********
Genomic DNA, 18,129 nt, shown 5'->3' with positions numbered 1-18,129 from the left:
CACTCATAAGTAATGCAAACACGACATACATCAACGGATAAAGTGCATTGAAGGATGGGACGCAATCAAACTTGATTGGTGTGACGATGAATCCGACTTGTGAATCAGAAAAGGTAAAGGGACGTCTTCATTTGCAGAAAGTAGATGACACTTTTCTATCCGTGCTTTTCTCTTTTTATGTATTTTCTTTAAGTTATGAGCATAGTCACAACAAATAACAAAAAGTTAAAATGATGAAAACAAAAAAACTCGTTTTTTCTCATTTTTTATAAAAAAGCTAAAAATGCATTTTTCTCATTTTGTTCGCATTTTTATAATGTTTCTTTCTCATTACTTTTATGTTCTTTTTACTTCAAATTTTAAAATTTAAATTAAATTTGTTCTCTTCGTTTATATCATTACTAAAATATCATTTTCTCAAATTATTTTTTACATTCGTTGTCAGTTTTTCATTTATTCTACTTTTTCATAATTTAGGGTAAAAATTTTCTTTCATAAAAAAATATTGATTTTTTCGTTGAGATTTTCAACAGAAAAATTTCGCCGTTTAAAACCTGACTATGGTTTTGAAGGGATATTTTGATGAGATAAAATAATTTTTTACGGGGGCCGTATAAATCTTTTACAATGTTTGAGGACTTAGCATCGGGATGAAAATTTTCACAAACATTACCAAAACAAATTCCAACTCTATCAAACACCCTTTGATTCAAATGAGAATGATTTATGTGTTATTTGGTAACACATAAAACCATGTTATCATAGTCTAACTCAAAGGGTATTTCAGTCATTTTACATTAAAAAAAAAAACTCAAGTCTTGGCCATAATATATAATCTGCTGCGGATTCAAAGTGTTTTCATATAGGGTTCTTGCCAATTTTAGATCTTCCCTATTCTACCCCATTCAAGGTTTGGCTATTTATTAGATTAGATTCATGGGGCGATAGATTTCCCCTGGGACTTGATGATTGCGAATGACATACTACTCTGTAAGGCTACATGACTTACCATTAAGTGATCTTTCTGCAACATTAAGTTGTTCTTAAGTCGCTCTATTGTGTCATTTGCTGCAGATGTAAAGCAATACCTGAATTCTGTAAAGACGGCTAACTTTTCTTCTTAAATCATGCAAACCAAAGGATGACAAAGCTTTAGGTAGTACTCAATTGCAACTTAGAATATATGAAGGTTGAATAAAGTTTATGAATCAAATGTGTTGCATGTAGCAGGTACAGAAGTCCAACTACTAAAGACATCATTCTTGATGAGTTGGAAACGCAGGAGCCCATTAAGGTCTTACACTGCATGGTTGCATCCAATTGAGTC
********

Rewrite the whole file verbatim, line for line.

Genomic DNA, 18,129 nt, shown 5'->3' with positions numbered 1-18,129 from the left:
CACTCATAAGTAATGCAAACACGACATACATCAACGGATAAAGTGCATTGAAGGATGGGACGCAATCAAACTTGATTGGTGTGACGATGAATCCGACTTGTGAATCAGAAAAGGTAAAGGGACGTCTTCATTTGCAGAAAGTAGATGACACTTTTCTATCCGTGCTTTTCTCTTTTTATGTATTTTCTTTAAGTTATGAGCATAGTCACAACAAATAACAAAAAGTTAAAATGATGAAAACAAAAAAACTCGTTTTTTCTCATTTTTTATAAAAAAGCTAAAAATGCATTTTTCTCATTTTGTTCGCATTTTTATAATGTTTCTTTCTCATTACTTTTATGTTCTTTTTACTTCAAATTTTAAAATTTAAATTAAATTTGTTCTCTTCGTTTATATCATTACTAAAATATCATTTTCTCAAATTATTTTTTACATTCGTTGTCAGTTTTTCATTTATTCTACTTTTTCATAATTTAGGGTAAAAATTTTCTTTCATAAAAAAATATTGATTTTTTCGTTGAGATTTTCAACAGAAAAATTTCGCCGTTTAAAACCTGACTATGGTTTTGAAGGGATATTTTGATGAGATAAAATAATTTTTTACGGGGGCCGTATAAATCTTTTACAATGTTTGAGGACTTAGCATCGGGATGAAAATTTTCACAAACATTACCAAAACAAATTCCAACTCTATCAAACACCCTTTGATTCAAATGAGAATGATTTATGTGTTATTTGGTAACACATAAAACCATGTTATCATAGTCTAACTCAAAGGGTATTTCAGTCATTTTACATTAAAAAAAAAAACTCAAGTCTTGGCCATAATATATAATCTGCTGCGGATTCAAAGTGTTTTCATATAGGGTTCTTGCCAATTTTAGATCTTCCCTATTCTACCCCATTCAAGGTTTGGCTATTTATTAGATTAGATTCATGGGGCGATAGATTTCCCCTGGGACTTGATGATTGCGAATGACATACTACTCTGTAAGGCTACATGACTTACCATTAAGTGATCTTTCTGCAACATTAAGTTGTTCTTAAGTCGCTCTATTGTGTCATTTGCTGCAGATGTAAAGCAATACCTGAATTCTGTAAAGACGGCTAACTTTTCTTCTTAAATCATGCAAACCAAAGGATGACAAAGCTTTAGGTAGTACTCAATTGCAACTTAGAATATATGAAGGTTGAATAAAGTTTATGAATCAAATGTGTTGCATGTAGCAGGTACAGAAGTCCAACTACTAAAGACATCATTCTTGATGAGTTGGAAACGCAGGAGCCCATTAAGGTCTTACACTGCATGGTTGCATCCAATTGAGTC